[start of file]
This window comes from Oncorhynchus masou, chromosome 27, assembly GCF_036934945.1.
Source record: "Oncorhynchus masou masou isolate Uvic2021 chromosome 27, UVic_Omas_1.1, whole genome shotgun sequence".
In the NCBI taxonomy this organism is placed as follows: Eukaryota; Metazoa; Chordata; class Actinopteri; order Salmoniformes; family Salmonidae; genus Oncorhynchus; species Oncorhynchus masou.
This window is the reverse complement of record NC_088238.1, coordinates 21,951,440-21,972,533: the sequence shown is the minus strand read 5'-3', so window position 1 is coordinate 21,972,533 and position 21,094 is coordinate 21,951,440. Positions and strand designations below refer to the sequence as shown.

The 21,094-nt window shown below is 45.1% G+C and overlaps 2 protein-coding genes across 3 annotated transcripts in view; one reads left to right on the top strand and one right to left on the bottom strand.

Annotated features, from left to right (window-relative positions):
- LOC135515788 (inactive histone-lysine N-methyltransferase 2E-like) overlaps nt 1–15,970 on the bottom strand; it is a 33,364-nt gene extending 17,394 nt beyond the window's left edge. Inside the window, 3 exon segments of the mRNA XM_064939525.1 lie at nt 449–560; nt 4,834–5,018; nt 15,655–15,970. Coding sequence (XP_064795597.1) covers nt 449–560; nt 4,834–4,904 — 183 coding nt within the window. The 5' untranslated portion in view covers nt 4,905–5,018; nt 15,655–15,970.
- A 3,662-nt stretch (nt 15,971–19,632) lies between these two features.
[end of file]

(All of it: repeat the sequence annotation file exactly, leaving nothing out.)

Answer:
This window comes from Oncorhynchus masou, chromosome 27, assembly GCF_036934945.1.
Source record: "Oncorhynchus masou masou isolate Uvic2021 chromosome 27, UVic_Omas_1.1, whole genome shotgun sequence".
In the NCBI taxonomy this organism is placed as follows: Eukaryota; Metazoa; Chordata; class Actinopteri; order Salmoniformes; family Salmonidae; genus Oncorhynchus; species Oncorhynchus masou.
This window is the reverse complement of record NC_088238.1, coordinates 21,951,440-21,972,533: the sequence shown is the minus strand read 5'-3', so window position 1 is coordinate 21,972,533 and position 21,094 is coordinate 21,951,440. Positions and strand designations below refer to the sequence as shown.

The 21,094-nt window shown below is 45.1% G+C and overlaps 2 protein-coding genes across 3 annotated transcripts in view; one reads left to right on the top strand and one right to left on the bottom strand.

Annotated features, from left to right (window-relative positions):
- LOC135515788 (inactive histone-lysine N-methyltransferase 2E-like) overlaps nt 1–15,970 on the bottom strand; it is a 33,364-nt gene extending 17,394 nt beyond the window's left edge. Inside the window, 3 exon segments of the mRNA XM_064939525.1 lie at nt 449–560; nt 4,834–5,018; nt 15,655–15,970. Coding sequence (XP_064795597.1) covers nt 449–560; nt 4,834–4,904 — 183 coding nt within the window. The 5' untranslated portion in view covers nt 4,905–5,018; nt 15,655–15,970.
- A 3,662-nt stretch (nt 15,971–19,632) lies between these two features.